A published poet, stage, radio and television dramatist, he wrote Dan y Wenallt, his translation of Under Milk Wood, Dylan Thomas. This play was written under the dark clouds of the Second World War, which threatened to oblivify the human-race.
He says, “This poem was created during a politically tumultuous period for Wales. But by accepting Iolo Morganwg, the Freedom Poet’s hopeful vision, we may, during this frightful time, withstand the imperialistic oppression of Britishness.”
He appreciates the support and inspiration of close and extended family, as well as friends. He also recognises Professor Geraint Jenkins and his colleagues’ essential research on the life and work of the unique Iolo.
The Chair is sponsored by the Caernarfonshire and Denbighshire Branches of the Farmers Union of Wales, and the financial prize is donated in memory of poet Gwynfor ab Ifor by his family.
Gwenan Jones, a young woman from the Eisteddfod area, is responsible for designing and creating the Chair. She says, “It has been such an honour to design and create a Chair for the National Eisteddfod especially with the festival being held locally. I appreciate the opportunity and have thoroughly enjoyed the experience.
“The River Conwy and the county’s industries have inspired the design. The river is the backbone of the county, flowing from its source at Llyn Conwy on the Migneint Mountain to the estuary in Conwy, and it is seen running down the two shepherd’s sticks that form the side of the Chair. The shape of the stick reflects the county’s agricultural background and the river flows brown to reflect the peatland of the area.”
At the top of both front legs, a slate bed was laid from Cwm Penmachno Quarry, framed by embedded layers of copper. The writing and date are also set in copper.
“I thought it was important to use different materials from the Conwy County area, so local slate and copper are prominent, as there is a historic copper quarry at the Great Orme, Llandudno. The copper is also visible on the Nod Cyfrin on the back panel of the Chair.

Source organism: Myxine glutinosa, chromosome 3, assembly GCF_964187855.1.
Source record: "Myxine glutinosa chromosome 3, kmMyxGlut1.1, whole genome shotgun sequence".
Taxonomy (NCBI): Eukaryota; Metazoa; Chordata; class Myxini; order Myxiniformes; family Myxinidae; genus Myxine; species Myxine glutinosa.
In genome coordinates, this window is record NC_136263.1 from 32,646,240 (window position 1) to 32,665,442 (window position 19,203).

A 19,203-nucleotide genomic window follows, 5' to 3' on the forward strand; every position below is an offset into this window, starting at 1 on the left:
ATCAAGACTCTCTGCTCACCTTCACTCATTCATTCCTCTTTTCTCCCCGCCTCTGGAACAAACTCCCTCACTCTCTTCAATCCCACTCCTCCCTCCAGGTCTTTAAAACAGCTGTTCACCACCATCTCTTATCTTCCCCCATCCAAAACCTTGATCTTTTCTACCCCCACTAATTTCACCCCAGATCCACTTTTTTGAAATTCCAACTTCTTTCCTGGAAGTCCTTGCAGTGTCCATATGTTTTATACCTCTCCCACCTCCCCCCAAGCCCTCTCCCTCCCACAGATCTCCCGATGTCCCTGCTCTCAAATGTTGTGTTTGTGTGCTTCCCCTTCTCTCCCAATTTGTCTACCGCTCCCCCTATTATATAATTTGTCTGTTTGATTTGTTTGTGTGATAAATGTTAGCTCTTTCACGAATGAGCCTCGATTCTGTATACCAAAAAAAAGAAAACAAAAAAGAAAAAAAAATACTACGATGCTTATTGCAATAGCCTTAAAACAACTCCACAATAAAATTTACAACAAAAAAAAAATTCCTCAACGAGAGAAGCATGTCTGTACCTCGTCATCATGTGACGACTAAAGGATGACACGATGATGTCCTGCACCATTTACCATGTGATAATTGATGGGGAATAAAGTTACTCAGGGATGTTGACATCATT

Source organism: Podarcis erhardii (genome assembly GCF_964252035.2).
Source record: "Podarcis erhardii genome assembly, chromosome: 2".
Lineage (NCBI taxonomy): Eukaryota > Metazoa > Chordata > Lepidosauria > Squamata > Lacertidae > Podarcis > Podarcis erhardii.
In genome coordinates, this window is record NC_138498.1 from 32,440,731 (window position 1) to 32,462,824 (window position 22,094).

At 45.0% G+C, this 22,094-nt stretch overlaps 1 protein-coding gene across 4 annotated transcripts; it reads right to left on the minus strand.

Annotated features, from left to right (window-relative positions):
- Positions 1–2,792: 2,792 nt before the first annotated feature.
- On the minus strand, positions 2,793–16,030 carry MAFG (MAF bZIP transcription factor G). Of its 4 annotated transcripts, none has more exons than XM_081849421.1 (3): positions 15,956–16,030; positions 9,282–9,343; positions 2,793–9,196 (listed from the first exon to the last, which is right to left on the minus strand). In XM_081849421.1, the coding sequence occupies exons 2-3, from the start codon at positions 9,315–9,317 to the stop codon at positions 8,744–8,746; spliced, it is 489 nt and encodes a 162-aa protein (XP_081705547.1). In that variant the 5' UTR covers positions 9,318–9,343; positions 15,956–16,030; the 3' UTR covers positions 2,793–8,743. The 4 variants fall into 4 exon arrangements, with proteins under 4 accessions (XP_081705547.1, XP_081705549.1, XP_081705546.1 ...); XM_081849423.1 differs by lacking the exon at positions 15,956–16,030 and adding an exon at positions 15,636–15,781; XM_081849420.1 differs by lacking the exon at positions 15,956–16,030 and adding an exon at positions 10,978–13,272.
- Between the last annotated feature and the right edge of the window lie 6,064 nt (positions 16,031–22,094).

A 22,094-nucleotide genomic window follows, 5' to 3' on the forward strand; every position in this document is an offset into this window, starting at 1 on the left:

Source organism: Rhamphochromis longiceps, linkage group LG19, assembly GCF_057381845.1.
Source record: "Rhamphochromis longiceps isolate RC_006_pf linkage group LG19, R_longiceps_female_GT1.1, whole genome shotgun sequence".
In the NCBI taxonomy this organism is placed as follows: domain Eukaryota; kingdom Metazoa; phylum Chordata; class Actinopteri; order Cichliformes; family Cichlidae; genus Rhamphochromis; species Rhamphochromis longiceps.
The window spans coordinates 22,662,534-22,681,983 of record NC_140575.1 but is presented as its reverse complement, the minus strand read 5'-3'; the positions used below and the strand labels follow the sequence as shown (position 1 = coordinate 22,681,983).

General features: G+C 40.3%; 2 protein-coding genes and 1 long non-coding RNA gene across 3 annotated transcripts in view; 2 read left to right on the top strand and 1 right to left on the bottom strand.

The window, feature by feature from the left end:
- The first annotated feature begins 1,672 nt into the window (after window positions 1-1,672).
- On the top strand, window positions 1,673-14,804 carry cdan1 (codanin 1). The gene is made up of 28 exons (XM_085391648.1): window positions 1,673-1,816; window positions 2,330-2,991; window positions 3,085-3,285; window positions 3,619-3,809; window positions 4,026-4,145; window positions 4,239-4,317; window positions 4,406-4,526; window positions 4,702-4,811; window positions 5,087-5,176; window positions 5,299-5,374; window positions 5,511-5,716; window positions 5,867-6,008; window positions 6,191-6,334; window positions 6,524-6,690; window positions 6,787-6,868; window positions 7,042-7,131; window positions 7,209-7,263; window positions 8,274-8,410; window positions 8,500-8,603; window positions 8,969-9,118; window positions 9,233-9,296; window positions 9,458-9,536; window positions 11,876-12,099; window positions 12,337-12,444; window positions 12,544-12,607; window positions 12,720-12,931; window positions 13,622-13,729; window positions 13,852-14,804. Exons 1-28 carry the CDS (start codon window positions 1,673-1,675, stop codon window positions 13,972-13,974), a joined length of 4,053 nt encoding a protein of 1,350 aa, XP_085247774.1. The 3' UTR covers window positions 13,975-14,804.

“In addition, the town of Llanrwst is visually important, and the town bridge, with its contrast of circular and angular shapes inspired the design of the two front legs. I have also created a statue of the bridge on the back panel of the Chair: it has a white finish to reflect the techniques of lime construction and old cement.
“Then, three coloured veins run from the back of the chair, aiming for three arches of the bridge and extending into the horizon. By following the coloured veins, which represent the language, up the Chair, we have a sense of searching for the horizon, which is a reflection of the written text of this year’s Chair.”
Gwenan used a contemporary clear resin technique to create to create the seat, with two bits of oak with raw sides reflecting the banks of the River Conwy. Between the two pieces of wood, she has clustered stones from the river, from the source to the waterfront, representing the whole county. Fish are locked in the resin, symbolising river and country life.
The Chair was hand-made by Gwenan at her workplace in Maerdy, Corwen.
The Cyfansoddiadau a Beirniadaethau, which includes the full adjudication for this competition and the winners of all the other composition winners at this year’s Eisteddfod will be published at the end of the ceremony.
The Conwy County National Eisteddfod is held near Llanrwst until 10 August. For more information go online, www.eisteddfod.wales.